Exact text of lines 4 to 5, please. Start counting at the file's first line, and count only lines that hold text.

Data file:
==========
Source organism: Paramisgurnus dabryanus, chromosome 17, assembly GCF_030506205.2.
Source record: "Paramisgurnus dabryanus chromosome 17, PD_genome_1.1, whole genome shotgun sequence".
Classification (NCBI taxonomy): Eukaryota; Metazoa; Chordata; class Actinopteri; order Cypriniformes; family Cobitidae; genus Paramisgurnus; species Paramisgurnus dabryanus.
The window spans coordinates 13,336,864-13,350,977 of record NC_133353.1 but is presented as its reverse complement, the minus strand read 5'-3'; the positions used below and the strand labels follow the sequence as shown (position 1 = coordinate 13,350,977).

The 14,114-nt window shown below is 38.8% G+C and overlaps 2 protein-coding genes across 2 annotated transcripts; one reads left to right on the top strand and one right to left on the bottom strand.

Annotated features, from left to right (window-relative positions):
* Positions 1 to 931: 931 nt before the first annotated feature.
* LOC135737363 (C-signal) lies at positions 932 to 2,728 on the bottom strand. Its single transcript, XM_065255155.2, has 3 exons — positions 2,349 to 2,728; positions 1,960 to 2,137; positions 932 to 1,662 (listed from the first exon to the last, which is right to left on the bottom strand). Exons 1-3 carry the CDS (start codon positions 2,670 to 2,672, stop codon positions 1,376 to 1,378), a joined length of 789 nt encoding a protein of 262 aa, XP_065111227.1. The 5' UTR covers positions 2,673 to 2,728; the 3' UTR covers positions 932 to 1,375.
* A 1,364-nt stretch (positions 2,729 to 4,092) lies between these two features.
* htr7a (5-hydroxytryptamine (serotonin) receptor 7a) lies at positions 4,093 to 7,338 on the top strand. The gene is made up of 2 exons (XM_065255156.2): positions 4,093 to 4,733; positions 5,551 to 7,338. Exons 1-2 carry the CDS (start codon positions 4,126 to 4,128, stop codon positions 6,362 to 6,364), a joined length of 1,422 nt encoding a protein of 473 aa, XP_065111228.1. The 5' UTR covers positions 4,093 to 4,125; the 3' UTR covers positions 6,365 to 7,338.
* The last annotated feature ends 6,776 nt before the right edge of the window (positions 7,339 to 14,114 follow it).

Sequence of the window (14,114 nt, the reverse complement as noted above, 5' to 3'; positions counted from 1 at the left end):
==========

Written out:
The window spans coordinates 13,336,864-13,350,977 of record NC_133353.1 but is presented as its reverse complement, the minus strand read 5'-3'; the positions used below and the strand labels follow the sequence as shown (position 1 = coordinate 13,350,977).

The 14,114-nt window shown below is 38.8% G+C and overlaps 2 protein-coding genes across 2 annotated transcripts; one reads left to right on the top strand and one right to left on the bottom strand.